Gimbal project – part II

So printing it is! Actually it all became a bit messy as I needed to do multiple iterations – practically on everything. That said – the code itself for this gimbal – spans over 560 lines and is becoming quite difficult to read.

Let’s cover just its basics. Code comes with the rendering options like below, allowing me to work on each part separately and also render each individual part for STL export.

// ************************************
// Output Renders
// ************************************
// 0 - all
// 1 - seat
// 2 - propeler
// 3 - main_ring
// 4 - fork
// 5 - axle
// 6 - stand
// 7 - plug
// 8 - video

I’ve tried to have code self-describing where possible, but ran several times out of ideas on how to name the actual part. I think that module named chicken_leg_stand() says it all. Anyway, let’s go through some of those parts.

Motor seat

I’ve taken this from previous models and just adjusted to be as flat as possible + moved the “floor” bit up to fit smaller motor. Printing it with bed-level support works out reasonably well, but tubes look strange from below. Still, it does the job.

The main ring

While it looks simple it took me a while to design all the holes to fit in the motor seat and even longer to fit in the servo lever (that black thing with a dot in a middle). Important thing here is that that servo lever has to be “submerged” in the ring material to the point where it is not interfering with the propeller and it holds strong enough to be able to twist whole that ring even when dealing with a spinning propeller.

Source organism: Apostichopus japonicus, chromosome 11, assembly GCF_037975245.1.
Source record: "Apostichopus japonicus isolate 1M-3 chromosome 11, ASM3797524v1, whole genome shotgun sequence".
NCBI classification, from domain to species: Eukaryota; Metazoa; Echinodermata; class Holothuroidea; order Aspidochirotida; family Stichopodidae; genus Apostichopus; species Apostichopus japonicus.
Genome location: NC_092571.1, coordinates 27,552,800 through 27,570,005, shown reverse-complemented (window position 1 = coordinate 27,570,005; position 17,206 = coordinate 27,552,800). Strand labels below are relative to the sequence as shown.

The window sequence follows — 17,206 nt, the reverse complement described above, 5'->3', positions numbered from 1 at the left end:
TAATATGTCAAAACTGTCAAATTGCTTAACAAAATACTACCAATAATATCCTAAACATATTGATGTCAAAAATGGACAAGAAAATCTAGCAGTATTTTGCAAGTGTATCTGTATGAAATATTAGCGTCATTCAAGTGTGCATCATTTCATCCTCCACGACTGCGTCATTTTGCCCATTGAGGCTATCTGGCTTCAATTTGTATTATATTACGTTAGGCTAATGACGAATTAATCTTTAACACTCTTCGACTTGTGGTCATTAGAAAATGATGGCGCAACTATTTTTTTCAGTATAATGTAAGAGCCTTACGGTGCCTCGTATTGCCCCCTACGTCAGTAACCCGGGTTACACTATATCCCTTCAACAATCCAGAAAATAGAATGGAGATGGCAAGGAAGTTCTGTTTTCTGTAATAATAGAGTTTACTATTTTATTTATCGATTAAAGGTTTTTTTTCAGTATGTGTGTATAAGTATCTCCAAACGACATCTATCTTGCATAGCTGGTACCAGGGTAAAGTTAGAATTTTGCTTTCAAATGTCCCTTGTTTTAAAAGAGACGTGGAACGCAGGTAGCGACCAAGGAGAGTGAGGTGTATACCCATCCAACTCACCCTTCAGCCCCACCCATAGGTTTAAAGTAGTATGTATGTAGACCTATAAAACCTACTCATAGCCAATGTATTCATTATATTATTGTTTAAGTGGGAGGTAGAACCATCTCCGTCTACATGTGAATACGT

Multiple challenges here. For needs to be precise size to allow good control of the ring , not smaller, not bigger – and allowing smooth 360 spin. Another problem was how to connect it to the axle – mainly without some super-complex trick. I’ve picked a simple cubic cutout + circle and squashed both a bit into a diamond-shape. Regarding the servo seat – I’ve reused the one we already had for a previous project.

Main Axle

The smaller the part gets – more time it takes to design it. This little monster was originally a part of the “fork”, but I somehow struggled to print it. Discussing this with Andrew he suggested separating it in two pieces – and it worked out. Except there was that new challenge to connect both pieces together.

Anyway – again a level shaft was needed, including an opening to install it. The master piece is in a circular-central maintenance shaft, allowing to use screw-driver to screw that lever in properly. I really like it.


What to say here – I needed something where we can start testing and it will be at least semi-stable. Great inspiration here was Andrew’s display – so all that round bottom part – that’s it. I’ve been also facing a problem to anchor the axle properly and came with some sort of guillotine mechanism to do so. I suppose I could spend more time to make it nicer, but didn’t as it is intended for testing only.

The plug

The last & smallest part – to fix the axle in the stand. It still takes 10 minutes to print this 1cm bit – incredible.

Now, if you’ve been brave enough to read it all the way, here is how Sebi hooked it all together with servos and his Arduino MEGA.

The best bit at the end – it really works! Enjoy!

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